3alpha-Androstanediol Glucuronide (3alpha-adiol G)

Clinical significance

Dihydrotestosterone (DHT), the most powerful androgen, is generated from testosterone in target cells by the enzyme 5α reductase. Androgens are mainly inactivated by conjugation with glucuronic acid. This process increases their polarity, enabling diffusion into the blood and later secretion via the kidneys. The main metabolite of DHT in women and men is 5α-androstane-3α, 17β-diol glucuronide (3α-androstanediol glucuronide; 3α-adiol G). 3α-adiol G does not bind to sexual hormone binding globulin. 3α-adiol G is predominantly produced in target tissue such as skin, particularly near to hair follicles. It reflects androgen production in the periphery better than DHT.


High 3α-adiol G levels in blood occur in women with hirsutism, polycystic ovary syndrome (PCOS) and acne. The concentration correlates well with the Ferriman-Gallwey score for assessing the severity of hirsutism. Drug treatment of patients with hirsutism or PCOS leads to a decrease in the 3α-adiol G concentration. Halting the therapy leads to a rise in the concentration and increased hair growth.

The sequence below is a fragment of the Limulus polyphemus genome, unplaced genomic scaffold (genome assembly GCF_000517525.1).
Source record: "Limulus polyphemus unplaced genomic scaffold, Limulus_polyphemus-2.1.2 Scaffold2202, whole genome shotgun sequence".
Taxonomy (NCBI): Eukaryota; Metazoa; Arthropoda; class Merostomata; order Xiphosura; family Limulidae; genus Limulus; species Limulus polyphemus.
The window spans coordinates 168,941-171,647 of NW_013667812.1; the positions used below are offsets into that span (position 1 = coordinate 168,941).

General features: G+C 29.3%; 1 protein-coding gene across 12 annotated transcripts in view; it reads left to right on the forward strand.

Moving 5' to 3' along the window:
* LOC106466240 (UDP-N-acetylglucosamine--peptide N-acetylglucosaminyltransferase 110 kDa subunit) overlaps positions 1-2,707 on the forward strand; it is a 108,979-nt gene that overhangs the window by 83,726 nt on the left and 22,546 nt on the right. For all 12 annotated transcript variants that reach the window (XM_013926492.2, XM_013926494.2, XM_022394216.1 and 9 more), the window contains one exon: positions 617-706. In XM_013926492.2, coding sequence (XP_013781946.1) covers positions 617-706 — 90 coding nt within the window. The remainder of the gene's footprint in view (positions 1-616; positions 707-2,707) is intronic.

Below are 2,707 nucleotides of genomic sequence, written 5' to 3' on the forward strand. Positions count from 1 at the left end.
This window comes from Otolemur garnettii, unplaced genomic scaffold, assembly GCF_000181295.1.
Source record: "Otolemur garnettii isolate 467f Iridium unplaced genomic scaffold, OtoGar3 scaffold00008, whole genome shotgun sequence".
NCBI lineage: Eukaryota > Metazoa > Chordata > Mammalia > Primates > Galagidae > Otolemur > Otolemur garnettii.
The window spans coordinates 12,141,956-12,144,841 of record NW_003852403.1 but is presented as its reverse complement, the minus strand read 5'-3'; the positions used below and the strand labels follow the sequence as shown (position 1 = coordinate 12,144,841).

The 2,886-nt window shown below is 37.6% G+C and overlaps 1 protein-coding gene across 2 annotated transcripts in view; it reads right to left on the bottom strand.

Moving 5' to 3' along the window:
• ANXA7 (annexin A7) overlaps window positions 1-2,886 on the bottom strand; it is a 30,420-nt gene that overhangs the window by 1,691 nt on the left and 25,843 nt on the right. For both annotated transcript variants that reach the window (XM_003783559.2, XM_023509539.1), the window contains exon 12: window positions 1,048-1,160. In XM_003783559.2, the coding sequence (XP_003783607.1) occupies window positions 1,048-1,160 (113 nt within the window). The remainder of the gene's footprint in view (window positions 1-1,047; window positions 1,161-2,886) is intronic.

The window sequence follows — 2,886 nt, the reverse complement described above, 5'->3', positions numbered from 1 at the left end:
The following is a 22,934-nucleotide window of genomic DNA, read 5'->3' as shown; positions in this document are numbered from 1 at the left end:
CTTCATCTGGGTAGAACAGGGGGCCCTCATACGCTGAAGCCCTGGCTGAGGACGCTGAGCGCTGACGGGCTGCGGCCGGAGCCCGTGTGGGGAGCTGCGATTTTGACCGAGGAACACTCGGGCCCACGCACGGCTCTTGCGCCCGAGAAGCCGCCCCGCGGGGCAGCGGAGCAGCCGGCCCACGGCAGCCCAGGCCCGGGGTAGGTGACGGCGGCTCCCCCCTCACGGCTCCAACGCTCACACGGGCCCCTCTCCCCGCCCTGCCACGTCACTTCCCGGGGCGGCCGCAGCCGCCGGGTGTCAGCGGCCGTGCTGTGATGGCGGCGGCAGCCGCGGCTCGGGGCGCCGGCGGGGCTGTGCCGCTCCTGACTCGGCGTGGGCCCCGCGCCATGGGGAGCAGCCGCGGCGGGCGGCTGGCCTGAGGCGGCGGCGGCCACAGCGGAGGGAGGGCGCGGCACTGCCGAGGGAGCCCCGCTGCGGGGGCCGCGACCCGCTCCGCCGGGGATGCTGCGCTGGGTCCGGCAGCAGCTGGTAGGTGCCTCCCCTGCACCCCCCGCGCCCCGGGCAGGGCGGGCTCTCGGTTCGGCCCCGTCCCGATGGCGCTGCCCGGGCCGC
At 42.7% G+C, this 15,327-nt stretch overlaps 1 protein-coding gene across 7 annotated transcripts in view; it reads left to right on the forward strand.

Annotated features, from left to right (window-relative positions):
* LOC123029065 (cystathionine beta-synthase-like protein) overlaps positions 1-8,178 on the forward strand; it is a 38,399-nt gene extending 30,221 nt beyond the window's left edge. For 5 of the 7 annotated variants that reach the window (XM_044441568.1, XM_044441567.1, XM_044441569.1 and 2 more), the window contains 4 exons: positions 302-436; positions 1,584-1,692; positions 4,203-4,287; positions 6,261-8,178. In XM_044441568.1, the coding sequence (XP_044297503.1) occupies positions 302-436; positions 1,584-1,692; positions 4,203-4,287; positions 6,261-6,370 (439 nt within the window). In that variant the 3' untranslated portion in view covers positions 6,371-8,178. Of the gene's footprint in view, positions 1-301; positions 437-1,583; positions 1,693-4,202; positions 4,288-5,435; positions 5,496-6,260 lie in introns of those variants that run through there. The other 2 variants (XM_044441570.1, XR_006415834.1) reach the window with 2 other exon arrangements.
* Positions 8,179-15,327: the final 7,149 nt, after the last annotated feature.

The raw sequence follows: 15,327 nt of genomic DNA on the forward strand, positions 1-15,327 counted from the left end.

In men, a highly significant correlation of the 3α-adiol G level in blood with growth of chest hair and acne has been observed. Low concentrations in men are associated with hypogonadism. The determination of the 3α-adiol G concentration together with the testosterone concentration is useful in the diagnosis of androgen deficiency.

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3alpha-androstanediol glucuronid (3alpha-adiol G)
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